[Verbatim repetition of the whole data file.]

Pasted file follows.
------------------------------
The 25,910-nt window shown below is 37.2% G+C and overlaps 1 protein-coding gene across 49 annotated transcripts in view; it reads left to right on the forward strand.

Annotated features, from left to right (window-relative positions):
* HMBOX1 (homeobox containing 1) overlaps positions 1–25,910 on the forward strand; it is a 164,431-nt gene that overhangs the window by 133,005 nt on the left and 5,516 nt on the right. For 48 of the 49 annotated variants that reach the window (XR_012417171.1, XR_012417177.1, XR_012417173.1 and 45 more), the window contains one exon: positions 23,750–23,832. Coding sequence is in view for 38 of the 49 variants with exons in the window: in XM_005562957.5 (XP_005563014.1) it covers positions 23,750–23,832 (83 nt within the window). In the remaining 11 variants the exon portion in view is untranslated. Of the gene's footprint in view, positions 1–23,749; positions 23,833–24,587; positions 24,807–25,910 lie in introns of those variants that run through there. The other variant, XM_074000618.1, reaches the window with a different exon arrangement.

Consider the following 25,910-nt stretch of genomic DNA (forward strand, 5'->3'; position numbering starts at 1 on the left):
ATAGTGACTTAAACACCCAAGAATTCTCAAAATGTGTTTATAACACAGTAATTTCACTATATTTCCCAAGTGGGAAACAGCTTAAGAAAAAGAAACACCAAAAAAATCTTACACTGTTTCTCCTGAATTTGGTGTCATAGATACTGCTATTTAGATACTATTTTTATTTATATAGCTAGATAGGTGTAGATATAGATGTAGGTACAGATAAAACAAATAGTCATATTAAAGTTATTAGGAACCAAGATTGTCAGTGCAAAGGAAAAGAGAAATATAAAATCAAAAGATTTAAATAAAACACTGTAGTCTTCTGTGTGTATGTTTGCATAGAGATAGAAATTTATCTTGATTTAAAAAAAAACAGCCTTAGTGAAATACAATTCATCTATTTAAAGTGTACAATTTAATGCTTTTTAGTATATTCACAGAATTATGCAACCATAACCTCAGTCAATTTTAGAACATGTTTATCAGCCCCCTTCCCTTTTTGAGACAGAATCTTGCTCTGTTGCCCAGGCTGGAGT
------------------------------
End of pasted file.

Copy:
The 25,910-nt window shown below is 37.2% G+C and overlaps 1 protein-coding gene across 49 annotated transcripts in view; it reads left to right on the forward strand.

Annotated features, from left to right (window-relative positions):
* HMBOX1 (homeobox containing 1) overlaps positions 1–25,910 on the forward strand; it is a 164,431-nt gene that overhangs the window by 133,005 nt on the left and 5,516 nt on the right. For 48 of the 49 annotated variants that reach the window (XR_012417171.1, XR_012417177.1, XR_012417173.1 and 45 more), the window contains one exon: positions 23,750–23,832. Coding sequence is in view for 38 of the 49 variants with exons in the window: in XM_005562957.5 (XP_005563014.1) it covers positions 23,750–23,832 (83 nt within the window). In the remaining 11 variants the exon portion in view is untranslated. Of the gene's footprint in view, positions 1–23,749; positions 23,833–24,587; positions 24,807–25,910 lie in introns of those variants that run through there. The other variant, XM_074000618.1, reaches the window with a different exon arrangement.

Consider the following 25,910-nt stretch of genomic DNA (forward strand, 5'->3'; position numbering starts at 1 on the left):
ATAGTGACTTAAACACCCAAGAATTCTCAAAATGTGTTTATAACACAGTAATTTCACTATATTTCCCAAGTGGGAAACAGCTTAAGAAAAAGAAACACCAAAAAAATCTTACACTGTTTCTCCTGAATTTGGTGTCATAGATACTGCTATTTAGATACTATTTTTATTTATATAGCTAGATAGGTGTAGATATAGATGTAGGTACAGATAAAACAAATAGTCATATTAAAGTTATTAGGAACCAAGATTGTCAGTGCAAAGGAAAAGAGAAATATAAAATCAAAAGATTTAAATAAAACACTGTAGTCTTCTGTGTGTATGTTTGCATAGAGATAGAAATTTATCTTGATTTAAAAAAAAACAGCCTTAGTGAAATACAATTCATCTATTTAAAGTGTACAATTTAATGCTTTTTAGTATATTCACAGAATTATGCAACCATAACCTCAGTCAATTTTAGAACATGTTTATCAGCCCCCTTCCCTTTTTGAGACAGAATCTTGCTCTGTTGCCCAGGCTGGAGT